Posted April 8, 2014
On Monday, the U.S. Energy Information Administration (EIA) released a remarkable new projection showing that given certain conditions and with the right policies in place the United States could reach energy self-sufficiency within two decades. It’s the first time EIA has projected that net imports’ share of liquid fuels consumption could reach zero – basically, that domestic production would exceed imports. Key to EIA’s scenario: access to domestic reserves.
On Tuesday, new Bureau of Land Management data showed that if EIA’s projection is to be realized, a new approach to energy development on federal lands will be needed. BLM statistics show that leasing and permitting on federal lands in fiscal year 2013 both were down, hitting their lowest numbers in years. Also down: new wells drilled. Let’s look at the data, starting with new leases:
In fiscal year 2013, a total of 1,468 new leases were issued, the second-lowest total since FY2001. During that period we can see that the number of new federal leases peaked in FY2006 (3,746 issued) before declining over the next four years. There was some increase in 2011, but the past two years have shown more decline. Now let’s look at permitting.
This chart shows a similar pattern – rising numbers of new permits into the middle of the decade, peaking in FY2007 with 7,124 permits issued, followed by a sharp decline and then a leveling off. The 3,770 permits issued in FY2013 was the lowest total since FY2002 (3,372). Now drilling.
Looks a lot like the first two, doesn’t it? The total number of new wells started surges in the mid-decade, peaking in FY2007 with 5,343 wells begun, before dropping off the past few years. The 2,413 new wells started in FY2013 was the lowest total since FY2005 (1,742).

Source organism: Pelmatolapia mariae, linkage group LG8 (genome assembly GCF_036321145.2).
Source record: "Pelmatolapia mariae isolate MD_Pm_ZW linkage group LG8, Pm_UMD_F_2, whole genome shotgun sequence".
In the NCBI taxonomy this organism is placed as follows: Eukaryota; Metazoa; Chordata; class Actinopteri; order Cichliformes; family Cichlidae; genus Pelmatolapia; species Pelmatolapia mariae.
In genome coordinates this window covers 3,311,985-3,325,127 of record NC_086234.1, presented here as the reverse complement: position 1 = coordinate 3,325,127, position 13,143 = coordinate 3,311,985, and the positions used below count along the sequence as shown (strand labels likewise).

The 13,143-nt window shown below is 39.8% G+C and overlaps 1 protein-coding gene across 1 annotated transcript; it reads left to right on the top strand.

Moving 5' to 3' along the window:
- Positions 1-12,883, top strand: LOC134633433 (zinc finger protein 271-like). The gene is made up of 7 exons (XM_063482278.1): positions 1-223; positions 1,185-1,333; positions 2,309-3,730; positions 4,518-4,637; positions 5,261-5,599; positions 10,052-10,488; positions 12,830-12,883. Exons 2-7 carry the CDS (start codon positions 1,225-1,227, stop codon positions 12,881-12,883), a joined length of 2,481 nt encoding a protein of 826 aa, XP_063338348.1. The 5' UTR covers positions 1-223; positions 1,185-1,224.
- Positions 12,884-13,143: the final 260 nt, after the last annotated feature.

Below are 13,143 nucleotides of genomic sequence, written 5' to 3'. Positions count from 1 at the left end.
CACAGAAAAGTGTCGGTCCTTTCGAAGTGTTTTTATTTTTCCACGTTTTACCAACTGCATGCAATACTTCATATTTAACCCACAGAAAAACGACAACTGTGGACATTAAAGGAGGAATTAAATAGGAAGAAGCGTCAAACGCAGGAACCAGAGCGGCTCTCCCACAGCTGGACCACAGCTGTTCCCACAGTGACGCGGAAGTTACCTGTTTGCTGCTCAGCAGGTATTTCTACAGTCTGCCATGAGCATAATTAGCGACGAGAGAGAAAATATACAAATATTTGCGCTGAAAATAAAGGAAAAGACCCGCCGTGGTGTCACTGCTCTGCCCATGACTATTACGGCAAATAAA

One contributing factor is the 2008 recession, but with the economy recovering the leasing/permitting/ drilling numbers have not increased – indicating the need for a new federal approach to allow more leasing and streamlined permitting procedures that allow companies to get permission to drill new wells in a reasonable time frame.
Access to oil and natural gas on federal lands, onshore and offshore, is key to a strategy that could let the U.S. reach energy self-sufficiency, as EIA projected. Access means more lease opportunities and a permitting process that is timely and predictable – necessary to foster investments in energy development.
ABOUT THE AUTHOR
Mark Green joined API after a career in newspaper journalism, including 16 years as national editorial writer for The Oklahoman in the paper’s Washington bureau. Mark also was a reporter, copy editor and sports editor. He earned his journalism degree from the University of Oklahoma and master’s in journalism and public affairs from American University. He and his wife Pamela live in Occoquan, Va., where they enjoy their four grandchildren.